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How to use Apollo with Deno

Apollo Server is a GraphQL server that you can set up in minutes and use with your existing data source (or REST API). You can then connect any GraphQL client to it to receive the data and take advantage of GraphQL benefits, such as type-checking and efficient fetching.

We're going to get a simple Apollo server up and running that will allow us to query some local data. We’re only going to need three files for this:

  1. schema.ts to set up our data model
  2. resolvers.ts to set up how we’re going to populate the data fields in our schema
  3. Our main.ts where the server is going to launch

We’ll start by creating them:

touch schema.ts resolvers.ts main.ts

Let’s go through setting up each.

View source here.

schema.ts

Our schema.ts file describes our data. In this case, our data is a list of dinosaurs. We want our users to be able to get the name and a short description of each dino. In GraphQL language, this means that Dinosaur is our type, and name and description are our fields. We can also define the data type for each field. In this case, both are strings.

This is also where we describe the queries we allow for our data, using the special Query type in GraphQL. We have two queries:

  • dinosaurs which gets a list of all dinosaurs
  • dinosaur which takes in the name of a dinosaur as an argument and returns information about that one type of dinosaur.

We’re going to export all this within our typeDefs type definitions, variable:

export const typeDefs = `
  type Dinosaur {
    name: String
    description: String
  }

  type Query {
    dinosaurs: [Dinosaur]
        dinosaur(name: String): Dinosaur
  }
`;

If we wanted to write data, this is also where we would describe the Mutation to do so. Mutations are how you write data with GraphQL. Because we are using a static dataset here, we won’t be writing anything.

resolvers.ts

A resolver is responsible for populating the data for each query. Here we have our list of dinosaurs and all the resolver is going to do is either a) pass that entire list to the client if the user requests the dinosaurs query, or pass just one if the user requests the dinosaur query.

const dinosaurs = [
  {
    name: "Aardonyx",
    description: "An early stage in the evolution of sauropods.",
  },
  {
    name: "Abelisaurus",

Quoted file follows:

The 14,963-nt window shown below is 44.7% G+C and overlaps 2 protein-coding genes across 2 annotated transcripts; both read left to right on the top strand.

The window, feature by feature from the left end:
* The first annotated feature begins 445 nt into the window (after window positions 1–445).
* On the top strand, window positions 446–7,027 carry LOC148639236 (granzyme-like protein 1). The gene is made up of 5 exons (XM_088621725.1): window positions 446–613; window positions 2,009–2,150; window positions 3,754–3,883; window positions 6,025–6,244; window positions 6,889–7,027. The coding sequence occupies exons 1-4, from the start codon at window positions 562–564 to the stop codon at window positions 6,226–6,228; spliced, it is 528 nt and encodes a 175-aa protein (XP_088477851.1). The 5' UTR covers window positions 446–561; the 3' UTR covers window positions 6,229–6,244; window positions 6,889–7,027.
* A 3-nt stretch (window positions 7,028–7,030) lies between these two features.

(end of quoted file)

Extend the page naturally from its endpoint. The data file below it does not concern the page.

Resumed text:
description: '"Abel\'s lizard" has been reconstructed from a single skull.',
  },
];

export const resolvers = {
  Query: {
    dinosaurs: () => dinosaurs,
    dinosaur: (_: any, args: any) => {
      return dinosaurs.find((dinosaur) => dinosaur.name === args.name);
    },
  },
};

With the latter, we pass the arguments from the client into a function to match the name to a name in our dataset.

main.ts

In our main.ts we’re going to import the ApolloServer as well as graphql and our typeDefs from the schema and our resolvers:

import { ApolloServer } from "npm:@apollo/server@^4.1";
import { startStandaloneServer } from "npm:@apollo/server@4.1/standalone";
import { graphql } from "npm:graphql@16.6";
import { typeDefs } from "./schema.ts";
import { resolvers } from "./resolvers.ts";

const server = new ApolloServer({
  typeDefs,
  resolvers,
});

const { url } = await startStandaloneServer(server, {
  listen: { port: 8000 },
});

console.log(`Server running on: ${url}`);

We pass our typeDefs and resolvers to ApolloServer to spool up a new server. Finally, startStandaloneServer is a helper function to get the server up and running quickly.

Running the server

All that is left to do now is run the server:

deno run --allow-net --allow-read --allow-env main.ts

You should see Server running on: 127.0.0.1:8000 in your terminal. If you go to that address you will see the Apollo sandbox where we can enter our dinosaurs query:

query {
  dinosaurs {
    name
    description
  }
}

This will return our dataset:

{
  "data": {
    "dinosaurs": [
      {
        "name": "Aardonyx",
        "description": "An early stage in the evolution of sauropods."
      },
      {
        "name": "Abelisaurus",
        "description": "\"Abel's lizard\" has been reconstructed from a single skull."
      }
    ]
  }
}

Or if we want just one dinosaur:

query {
  dinosaur(name:"Aardonyx") {
    name
    description
  }
}

Which returns:

{
  "data": {
    "dinosaur": {
      "name": "Aardonyx",
      "description": "An early stage in the evolution of sauropods."
    }
  }
}

Awesome!

Learn more about using Apollo and GraphQL in their tutorials.